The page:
The decision reflects lack of respect for the lives of Palestinians and conveys a dangerous message to soldiers and commanders
The MAG Corps posted a notice on its Hebrew website stating that the investigation into the killing of Lubna al-Hanash by military gunfire has been closed without filing charges. The MAG Corps ultimately made a decision in the case only after al-Hanash’s father petitioned the HCJ. His petition, filed by B’Tselem, demanded an end to the foot-dragging in the case.
According to the notice, the case was closed because the soldier who fired the shots that killed al-Hanash and injured a relative who was with her, was firing at a person who had lobbed a Molotov cocktail at Israeli cars. The notice stated that the investigation "indicated that the soldier who fired did not notice the deceased at the time of shooting", despite the fact that al-Hanash had been standing close to the escape route of the person targeted. The MAG Corps claimed that as the open-fire regulations permit "opening fire toward terrorists immediately after an attack, including an attack using Molotov cocktails", the shooting did not breach regulations and did not constitute a criminal offense. It added, however, that a lieutenant colonel who was with the soldier at the time will receive a disciplinary reprimand for failing to convey the open-fire regulations to soldiers under his command, and that no direct causal link was found between the said failing and the killing of al-Hanash.
The details of the incident as provided by the MAG Corps differ substantially from the facts uncovered by B'Tselem's investigation. Yet even in accordance with MAG Corps' reasoning, the soldier who fired the shots – whose life was not in danger at the time – was obligated to ensure that no bystander be harmed. It is unreasonable that the MAG Corps permit use of a lethal weapon without minimal precautions. Therefore, the explanation given that the soldier did not notice al-Hanash at the time of the shooting cannot in any way justify the decision to close the case. First, B'Tselem's examination of the scene found that no physical obstacle in the terrain could have blocked the soldier's view of the spot where al-Hanash and her relative, Sou'ad, were standing; the latter even told B'Tselem that she saw the soldier who fired the shots, from the spot where she had been hit. Second, even if the soldier had shot without noticing the two women, this serves to indicate that he did not examine the area carefully before shooting, or that he fired even though he did not have a clear line of vision.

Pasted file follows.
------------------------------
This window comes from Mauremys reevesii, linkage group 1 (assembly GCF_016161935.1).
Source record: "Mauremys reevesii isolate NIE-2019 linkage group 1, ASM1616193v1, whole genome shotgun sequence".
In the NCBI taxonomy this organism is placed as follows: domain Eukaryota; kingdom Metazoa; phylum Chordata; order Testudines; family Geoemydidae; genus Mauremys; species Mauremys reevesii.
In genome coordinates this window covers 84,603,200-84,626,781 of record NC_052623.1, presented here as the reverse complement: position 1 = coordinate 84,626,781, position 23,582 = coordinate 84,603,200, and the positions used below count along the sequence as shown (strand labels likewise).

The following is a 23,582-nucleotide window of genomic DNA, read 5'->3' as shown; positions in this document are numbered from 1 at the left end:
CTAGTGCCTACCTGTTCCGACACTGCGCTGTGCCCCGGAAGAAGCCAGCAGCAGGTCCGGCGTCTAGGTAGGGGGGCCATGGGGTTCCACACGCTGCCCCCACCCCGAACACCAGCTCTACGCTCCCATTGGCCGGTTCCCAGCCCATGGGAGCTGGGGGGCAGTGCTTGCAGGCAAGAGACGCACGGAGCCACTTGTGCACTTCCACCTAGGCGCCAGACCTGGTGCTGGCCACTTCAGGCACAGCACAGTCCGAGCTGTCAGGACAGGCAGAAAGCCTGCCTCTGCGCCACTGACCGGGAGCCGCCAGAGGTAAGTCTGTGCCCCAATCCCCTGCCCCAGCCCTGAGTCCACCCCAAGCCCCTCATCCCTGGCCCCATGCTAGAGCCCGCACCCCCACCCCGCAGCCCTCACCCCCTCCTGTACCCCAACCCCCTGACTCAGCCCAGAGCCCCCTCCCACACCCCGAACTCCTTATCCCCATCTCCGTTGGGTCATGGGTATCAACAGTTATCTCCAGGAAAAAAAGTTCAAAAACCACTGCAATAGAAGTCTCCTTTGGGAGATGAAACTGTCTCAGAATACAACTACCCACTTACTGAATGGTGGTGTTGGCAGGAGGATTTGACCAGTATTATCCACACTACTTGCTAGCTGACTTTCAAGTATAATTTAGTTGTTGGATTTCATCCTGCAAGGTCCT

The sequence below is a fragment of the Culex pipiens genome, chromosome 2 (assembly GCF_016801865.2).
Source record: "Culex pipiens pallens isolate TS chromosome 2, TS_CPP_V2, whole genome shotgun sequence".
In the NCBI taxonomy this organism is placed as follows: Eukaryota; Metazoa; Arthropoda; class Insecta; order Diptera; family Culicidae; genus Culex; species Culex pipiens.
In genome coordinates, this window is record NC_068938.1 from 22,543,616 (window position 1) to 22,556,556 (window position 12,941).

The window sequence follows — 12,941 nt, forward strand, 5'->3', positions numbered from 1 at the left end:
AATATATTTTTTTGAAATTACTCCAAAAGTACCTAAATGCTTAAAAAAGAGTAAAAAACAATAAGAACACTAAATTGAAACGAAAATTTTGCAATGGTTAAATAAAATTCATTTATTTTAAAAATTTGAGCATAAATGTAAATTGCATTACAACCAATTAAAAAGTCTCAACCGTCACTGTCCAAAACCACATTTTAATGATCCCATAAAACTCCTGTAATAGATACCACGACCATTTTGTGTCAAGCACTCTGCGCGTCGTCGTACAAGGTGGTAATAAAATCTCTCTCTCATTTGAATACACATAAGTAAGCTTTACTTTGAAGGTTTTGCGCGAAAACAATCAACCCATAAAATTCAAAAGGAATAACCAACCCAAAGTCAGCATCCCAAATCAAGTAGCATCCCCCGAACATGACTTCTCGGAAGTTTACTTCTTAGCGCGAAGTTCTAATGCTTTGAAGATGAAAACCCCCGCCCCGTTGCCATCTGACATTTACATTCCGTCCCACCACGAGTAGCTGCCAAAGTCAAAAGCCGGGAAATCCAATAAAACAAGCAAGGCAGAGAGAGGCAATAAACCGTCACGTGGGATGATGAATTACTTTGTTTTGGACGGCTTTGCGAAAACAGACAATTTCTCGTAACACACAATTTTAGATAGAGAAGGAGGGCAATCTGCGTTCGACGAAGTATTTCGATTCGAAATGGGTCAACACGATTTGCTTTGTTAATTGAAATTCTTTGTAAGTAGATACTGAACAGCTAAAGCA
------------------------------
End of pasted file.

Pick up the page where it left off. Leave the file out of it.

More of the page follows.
The decision to close the case without charges demonstrates yet again how Israel's military law enforcement authorities systematically refrain from enforcing the law on soldiers involved in harm to Palestinians. This policy promotes lack of respect for the lives and safety of Palestinians and encourages a trigger-happy approach. B'Tselem has written to the Military Police Investigation Unit (MPIU) demanding a copy of the investigation file, in order to appeal the decision.
Lubna al-Hanash of Bethlehem was just shy of her 22nd birthday. On 23 January 2013, she went to visit a relative, Sou’ad Ja’rah, 38, a resident of al-‘Arrub RC. The two women went for a stroll along the garden paths in the nearby College of Technology, which serves as a recreation area for al-‘Arrub residents. At approximately 2:30 P.M., they were walking towards an entrance gate to the college, located on Route 60, from where Lubna was supposed to travel back home. When they were about 100 meters away from the gate, shots were suddenly fired at them. At this point, Sou’ad perceived the soldier who shooting at them. He was standing by the road, on the other side of the closed gate. Lubna sustained a gunshot wound to her head and Sou’ad to a hand. The two women were taken separately to Al-Ahli Hospital in Hebron, where Lubna died of her wounds about an hour later.